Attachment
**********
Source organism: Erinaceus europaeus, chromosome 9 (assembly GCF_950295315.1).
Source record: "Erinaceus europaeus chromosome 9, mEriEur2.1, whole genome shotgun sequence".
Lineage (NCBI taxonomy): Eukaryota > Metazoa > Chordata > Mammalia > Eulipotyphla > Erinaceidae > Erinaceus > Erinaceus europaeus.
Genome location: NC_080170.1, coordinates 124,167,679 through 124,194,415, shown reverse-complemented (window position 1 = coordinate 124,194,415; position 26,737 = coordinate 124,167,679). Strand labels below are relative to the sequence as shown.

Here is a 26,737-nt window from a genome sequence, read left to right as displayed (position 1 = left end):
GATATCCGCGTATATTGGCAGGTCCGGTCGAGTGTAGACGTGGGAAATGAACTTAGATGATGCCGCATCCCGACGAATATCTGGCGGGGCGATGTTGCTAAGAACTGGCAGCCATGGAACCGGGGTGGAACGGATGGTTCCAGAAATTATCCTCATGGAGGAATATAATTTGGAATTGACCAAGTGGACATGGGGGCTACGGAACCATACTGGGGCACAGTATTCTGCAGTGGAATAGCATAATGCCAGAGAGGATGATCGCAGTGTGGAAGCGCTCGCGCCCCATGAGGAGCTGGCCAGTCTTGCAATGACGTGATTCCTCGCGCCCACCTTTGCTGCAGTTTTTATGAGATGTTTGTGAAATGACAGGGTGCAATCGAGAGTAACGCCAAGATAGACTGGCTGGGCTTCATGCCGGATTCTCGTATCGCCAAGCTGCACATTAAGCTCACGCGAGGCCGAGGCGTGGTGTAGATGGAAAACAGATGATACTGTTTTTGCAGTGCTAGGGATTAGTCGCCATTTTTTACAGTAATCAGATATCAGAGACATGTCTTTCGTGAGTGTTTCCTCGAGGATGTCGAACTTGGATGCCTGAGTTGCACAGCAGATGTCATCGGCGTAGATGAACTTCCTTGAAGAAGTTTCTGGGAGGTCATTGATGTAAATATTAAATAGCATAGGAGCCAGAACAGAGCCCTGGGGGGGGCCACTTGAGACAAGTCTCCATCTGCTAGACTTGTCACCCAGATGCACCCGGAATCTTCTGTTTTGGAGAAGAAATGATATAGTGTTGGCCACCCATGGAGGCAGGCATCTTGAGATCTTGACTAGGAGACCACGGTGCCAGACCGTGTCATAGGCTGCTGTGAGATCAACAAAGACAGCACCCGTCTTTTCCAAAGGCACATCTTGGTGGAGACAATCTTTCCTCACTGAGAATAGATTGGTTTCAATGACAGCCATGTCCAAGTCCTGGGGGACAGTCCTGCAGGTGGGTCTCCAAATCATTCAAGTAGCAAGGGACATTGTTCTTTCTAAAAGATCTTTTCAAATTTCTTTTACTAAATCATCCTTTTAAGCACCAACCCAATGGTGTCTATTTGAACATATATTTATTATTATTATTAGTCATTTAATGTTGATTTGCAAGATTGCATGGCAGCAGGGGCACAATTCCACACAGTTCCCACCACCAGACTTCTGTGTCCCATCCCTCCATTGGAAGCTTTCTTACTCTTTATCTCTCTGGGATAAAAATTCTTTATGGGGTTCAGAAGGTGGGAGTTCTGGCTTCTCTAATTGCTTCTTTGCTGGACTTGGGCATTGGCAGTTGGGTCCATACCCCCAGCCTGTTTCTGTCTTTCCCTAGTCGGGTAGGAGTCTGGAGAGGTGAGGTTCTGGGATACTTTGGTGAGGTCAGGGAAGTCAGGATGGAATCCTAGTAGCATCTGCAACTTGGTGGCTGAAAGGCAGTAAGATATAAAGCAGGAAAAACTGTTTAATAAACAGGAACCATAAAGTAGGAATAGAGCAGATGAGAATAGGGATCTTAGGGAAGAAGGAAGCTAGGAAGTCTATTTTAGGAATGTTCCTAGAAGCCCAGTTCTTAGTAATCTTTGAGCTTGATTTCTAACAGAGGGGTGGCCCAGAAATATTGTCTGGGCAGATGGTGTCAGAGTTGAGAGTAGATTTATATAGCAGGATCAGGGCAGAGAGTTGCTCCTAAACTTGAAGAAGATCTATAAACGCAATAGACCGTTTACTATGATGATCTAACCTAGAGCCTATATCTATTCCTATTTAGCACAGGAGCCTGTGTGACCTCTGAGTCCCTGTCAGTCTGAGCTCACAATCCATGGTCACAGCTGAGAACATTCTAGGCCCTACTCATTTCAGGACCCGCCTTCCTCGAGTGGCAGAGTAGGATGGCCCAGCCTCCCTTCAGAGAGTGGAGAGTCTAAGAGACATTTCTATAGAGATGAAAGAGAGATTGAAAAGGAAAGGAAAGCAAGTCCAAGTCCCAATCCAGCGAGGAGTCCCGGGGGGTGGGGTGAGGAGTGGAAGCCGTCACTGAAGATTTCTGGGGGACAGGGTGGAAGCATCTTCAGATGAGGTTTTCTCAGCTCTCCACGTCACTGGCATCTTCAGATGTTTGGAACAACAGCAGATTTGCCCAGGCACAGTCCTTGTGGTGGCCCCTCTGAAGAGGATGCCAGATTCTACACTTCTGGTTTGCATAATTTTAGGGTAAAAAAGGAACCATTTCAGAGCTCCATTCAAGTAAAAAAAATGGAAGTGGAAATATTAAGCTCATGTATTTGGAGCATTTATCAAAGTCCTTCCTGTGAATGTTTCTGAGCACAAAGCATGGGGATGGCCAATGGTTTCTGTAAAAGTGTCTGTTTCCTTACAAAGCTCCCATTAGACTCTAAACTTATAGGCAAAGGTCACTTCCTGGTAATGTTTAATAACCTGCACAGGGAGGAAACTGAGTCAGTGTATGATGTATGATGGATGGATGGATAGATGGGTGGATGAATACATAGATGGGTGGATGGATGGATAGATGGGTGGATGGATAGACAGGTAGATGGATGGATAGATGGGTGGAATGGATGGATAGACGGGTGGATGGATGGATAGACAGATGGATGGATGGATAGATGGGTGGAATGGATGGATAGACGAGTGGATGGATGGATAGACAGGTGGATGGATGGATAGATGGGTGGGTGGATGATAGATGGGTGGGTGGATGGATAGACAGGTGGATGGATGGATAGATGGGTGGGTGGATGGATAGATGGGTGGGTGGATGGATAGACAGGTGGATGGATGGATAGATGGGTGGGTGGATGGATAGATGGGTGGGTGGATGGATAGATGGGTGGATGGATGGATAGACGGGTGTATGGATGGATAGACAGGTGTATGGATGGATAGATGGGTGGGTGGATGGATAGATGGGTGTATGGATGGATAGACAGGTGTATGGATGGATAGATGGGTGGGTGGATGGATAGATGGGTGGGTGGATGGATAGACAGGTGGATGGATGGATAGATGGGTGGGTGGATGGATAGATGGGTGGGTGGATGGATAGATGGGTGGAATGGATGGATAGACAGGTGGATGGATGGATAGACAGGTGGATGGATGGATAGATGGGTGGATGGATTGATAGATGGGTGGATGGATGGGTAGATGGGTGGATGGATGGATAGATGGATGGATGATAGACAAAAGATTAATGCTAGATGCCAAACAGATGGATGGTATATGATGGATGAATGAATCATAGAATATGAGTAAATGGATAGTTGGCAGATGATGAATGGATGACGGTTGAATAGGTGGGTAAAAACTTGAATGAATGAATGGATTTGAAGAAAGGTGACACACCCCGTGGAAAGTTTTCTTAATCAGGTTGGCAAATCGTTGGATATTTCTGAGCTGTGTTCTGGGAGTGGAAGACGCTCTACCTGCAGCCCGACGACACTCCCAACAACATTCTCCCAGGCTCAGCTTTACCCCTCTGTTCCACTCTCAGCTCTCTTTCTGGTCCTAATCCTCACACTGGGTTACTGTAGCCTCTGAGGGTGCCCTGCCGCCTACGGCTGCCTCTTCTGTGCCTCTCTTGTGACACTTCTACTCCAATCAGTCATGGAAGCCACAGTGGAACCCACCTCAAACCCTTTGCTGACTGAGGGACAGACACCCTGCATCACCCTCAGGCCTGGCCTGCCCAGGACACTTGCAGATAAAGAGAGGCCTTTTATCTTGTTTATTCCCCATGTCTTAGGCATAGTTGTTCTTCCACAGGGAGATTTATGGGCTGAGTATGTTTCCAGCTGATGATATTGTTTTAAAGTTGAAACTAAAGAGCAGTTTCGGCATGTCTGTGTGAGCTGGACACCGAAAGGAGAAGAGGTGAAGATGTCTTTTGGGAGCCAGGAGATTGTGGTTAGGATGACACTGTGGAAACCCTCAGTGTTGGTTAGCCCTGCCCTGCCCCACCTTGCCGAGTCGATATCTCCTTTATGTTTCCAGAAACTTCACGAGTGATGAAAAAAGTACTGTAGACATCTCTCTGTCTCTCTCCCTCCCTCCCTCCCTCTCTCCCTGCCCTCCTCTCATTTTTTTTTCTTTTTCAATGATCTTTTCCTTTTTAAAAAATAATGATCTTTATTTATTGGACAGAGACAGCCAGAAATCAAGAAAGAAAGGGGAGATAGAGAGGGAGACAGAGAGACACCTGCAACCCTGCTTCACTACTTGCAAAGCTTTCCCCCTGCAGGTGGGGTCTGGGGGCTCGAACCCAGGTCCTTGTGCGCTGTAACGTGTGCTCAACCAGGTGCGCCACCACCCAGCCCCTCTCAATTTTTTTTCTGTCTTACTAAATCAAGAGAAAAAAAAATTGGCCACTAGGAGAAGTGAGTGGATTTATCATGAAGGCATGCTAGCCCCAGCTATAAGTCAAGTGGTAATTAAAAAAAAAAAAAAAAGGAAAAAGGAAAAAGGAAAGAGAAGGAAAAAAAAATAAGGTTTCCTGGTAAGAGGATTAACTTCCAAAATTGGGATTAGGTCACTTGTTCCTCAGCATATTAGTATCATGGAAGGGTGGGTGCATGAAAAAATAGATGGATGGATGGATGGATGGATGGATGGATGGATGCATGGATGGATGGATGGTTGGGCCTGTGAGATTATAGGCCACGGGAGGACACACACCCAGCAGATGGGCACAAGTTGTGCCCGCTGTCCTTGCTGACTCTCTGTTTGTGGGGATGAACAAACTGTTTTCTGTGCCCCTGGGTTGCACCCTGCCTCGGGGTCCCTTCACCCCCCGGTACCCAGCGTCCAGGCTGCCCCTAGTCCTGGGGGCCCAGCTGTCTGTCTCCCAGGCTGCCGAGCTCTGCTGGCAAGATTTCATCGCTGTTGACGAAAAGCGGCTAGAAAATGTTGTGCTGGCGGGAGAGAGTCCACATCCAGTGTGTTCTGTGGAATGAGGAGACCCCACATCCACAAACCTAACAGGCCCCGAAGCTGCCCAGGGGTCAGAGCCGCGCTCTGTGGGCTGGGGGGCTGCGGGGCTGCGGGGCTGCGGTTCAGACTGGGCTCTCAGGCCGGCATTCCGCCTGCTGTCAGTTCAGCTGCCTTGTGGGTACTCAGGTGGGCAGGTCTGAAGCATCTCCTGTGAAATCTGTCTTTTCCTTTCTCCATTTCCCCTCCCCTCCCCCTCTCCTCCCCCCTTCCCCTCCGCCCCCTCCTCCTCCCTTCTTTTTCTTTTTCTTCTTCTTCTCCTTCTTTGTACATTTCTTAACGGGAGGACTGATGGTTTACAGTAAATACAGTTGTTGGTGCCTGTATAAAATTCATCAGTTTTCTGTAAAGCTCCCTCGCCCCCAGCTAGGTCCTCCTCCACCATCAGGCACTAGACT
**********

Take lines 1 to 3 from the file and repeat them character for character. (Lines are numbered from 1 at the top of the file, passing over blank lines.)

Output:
Source organism: Erinaceus europaeus, chromosome 9 (assembly GCF_950295315.1).
Source record: "Erinaceus europaeus chromosome 9, mEriEur2.1, whole genome shotgun sequence".
Lineage (NCBI taxonomy): Eukaryota > Metazoa > Chordata > Mammalia > Eulipotyphla > Erinaceidae > Erinaceus > Erinaceus europaeus.